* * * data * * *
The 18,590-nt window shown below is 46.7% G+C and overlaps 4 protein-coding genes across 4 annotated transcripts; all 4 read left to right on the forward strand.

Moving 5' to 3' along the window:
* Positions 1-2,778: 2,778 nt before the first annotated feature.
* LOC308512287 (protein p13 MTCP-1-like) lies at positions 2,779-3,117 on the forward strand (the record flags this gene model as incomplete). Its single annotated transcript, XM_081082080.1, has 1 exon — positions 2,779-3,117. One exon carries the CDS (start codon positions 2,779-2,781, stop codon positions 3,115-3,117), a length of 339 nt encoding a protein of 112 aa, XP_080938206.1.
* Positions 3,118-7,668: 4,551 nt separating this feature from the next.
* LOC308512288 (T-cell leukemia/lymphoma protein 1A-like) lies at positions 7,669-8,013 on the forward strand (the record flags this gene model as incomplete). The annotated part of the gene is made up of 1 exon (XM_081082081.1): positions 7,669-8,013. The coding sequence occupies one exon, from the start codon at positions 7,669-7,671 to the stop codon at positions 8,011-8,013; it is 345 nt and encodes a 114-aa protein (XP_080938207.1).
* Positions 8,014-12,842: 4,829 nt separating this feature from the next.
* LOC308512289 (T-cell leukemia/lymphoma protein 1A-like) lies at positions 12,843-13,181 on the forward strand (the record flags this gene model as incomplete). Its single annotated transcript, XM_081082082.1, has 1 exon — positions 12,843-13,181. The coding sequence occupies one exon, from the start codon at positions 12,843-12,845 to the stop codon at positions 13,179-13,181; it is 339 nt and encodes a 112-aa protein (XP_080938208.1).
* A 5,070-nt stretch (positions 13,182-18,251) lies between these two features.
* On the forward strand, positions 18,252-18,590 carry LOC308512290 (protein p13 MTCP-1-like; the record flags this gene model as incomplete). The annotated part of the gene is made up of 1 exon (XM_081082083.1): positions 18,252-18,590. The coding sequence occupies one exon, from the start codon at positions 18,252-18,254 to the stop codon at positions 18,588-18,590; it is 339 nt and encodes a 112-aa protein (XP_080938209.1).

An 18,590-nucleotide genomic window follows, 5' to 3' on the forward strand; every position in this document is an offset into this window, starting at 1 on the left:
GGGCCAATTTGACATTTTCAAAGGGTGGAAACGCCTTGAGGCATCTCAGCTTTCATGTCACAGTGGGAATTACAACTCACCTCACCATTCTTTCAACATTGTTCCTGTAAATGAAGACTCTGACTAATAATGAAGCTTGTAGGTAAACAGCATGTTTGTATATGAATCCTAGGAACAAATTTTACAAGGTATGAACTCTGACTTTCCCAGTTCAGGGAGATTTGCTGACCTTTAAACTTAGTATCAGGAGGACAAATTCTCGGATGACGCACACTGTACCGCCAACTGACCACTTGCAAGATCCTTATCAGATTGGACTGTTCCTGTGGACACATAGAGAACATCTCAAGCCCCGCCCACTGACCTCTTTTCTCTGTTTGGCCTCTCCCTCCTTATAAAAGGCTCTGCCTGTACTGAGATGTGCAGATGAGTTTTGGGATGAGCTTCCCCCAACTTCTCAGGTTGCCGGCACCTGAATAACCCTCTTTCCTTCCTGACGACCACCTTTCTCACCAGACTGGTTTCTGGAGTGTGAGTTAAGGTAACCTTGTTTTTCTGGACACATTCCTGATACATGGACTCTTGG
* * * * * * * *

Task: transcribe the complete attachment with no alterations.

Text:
The 18,590-nt window shown below is 46.7% G+C and overlaps 4 protein-coding genes across 4 annotated transcripts; all 4 read left to right on the forward strand.

Moving 5' to 3' along the window:
* Positions 1-2,778: 2,778 nt before the first annotated feature.
* LOC308512287 (protein p13 MTCP-1-like) lies at positions 2,779-3,117 on the forward strand (the record flags this gene model as incomplete). Its single annotated transcript, XM_081082080.1, has 1 exon — positions 2,779-3,117. One exon carries the CDS (start codon positions 2,779-2,781, stop codon positions 3,115-3,117), a length of 339 nt encoding a protein of 112 aa, XP_080938206.1.
* Positions 3,118-7,668: 4,551 nt separating this feature from the next.
* LOC308512288 (T-cell leukemia/lymphoma protein 1A-like) lies at positions 7,669-8,013 on the forward strand (the record flags this gene model as incomplete). The annotated part of the gene is made up of 1 exon (XM_081082081.1): positions 7,669-8,013. The coding sequence occupies one exon, from the start codon at positions 7,669-7,671 to the stop codon at positions 8,011-8,013; it is 345 nt and encodes a 114-aa protein (XP_080938207.1).
* Positions 8,014-12,842: 4,829 nt separating this feature from the next.
* LOC308512289 (T-cell leukemia/lymphoma protein 1A-like) lies at positions 12,843-13,181 on the forward strand (the record flags this gene model as incomplete). Its single annotated transcript, XM_081082082.1, has 1 exon — positions 12,843-13,181. The coding sequence occupies one exon, from the start codon at positions 12,843-12,845 to the stop codon at positions 13,179-13,181; it is 339 nt and encodes a 112-aa protein (XP_080938208.1).
* A 5,070-nt stretch (positions 13,182-18,251) lies between these two features.
* On the forward strand, positions 18,252-18,590 carry LOC308512290 (protein p13 MTCP-1-like; the record flags this gene model as incomplete). The annotated part of the gene is made up of 1 exon (XM_081082083.1): positions 18,252-18,590. The coding sequence occupies one exon, from the start codon at positions 18,252-18,254 to the stop codon at positions 18,588-18,590; it is 339 nt and encodes a 112-aa protein (XP_080938209.1).

An 18,590-nucleotide genomic window follows, 5' to 3' on the forward strand; every position in this document is an offset into this window, starting at 1 on the left:
GGGCCAATTTGACATTTTCAAAGGGTGGAAACGCCTTGAGGCATCTCAGCTTTCATGTCACAGTGGGAATTACAACTCACCTCACCATTCTTTCAACATTGTTCCTGTAAATGAAGACTCTGACTAATAATGAAGCTTGTAGGTAAACAGCATGTTTGTATATGAATCCTAGGAACAAATTTTACAAGGTATGAACTCTGACTTTCCCAGTTCAGGGAGATTTGCTGACCTTTAAACTTAGTATCAGGAGGACAAATTCTCGGATGACGCACACTGTACCGCCAACTGACCACTTGCAAGATCCTTATCAGATTGGACTGTTCCTGTGGACACATAGAGAACATCTCAAGCCCCGCCCACTGACCTCTTTTCTCTGTTTGGCCTCTCCCTCCTTATAAAAGGCTCTGCCTGTACTGAGATGTGCAGATGAGTTTTGGGATGAGCTTCCCCCAACTTCTCAGGTTGCCGGCACCTGAATAACCCTCTTTCCTTCCTGACGACCACCTTTCTCACCAGACTGGTTTCTGGAGTGTGAGTTAAGGTAACCTTGTTTTTCTGGACACATTCCTGATACATGGACTCTTGG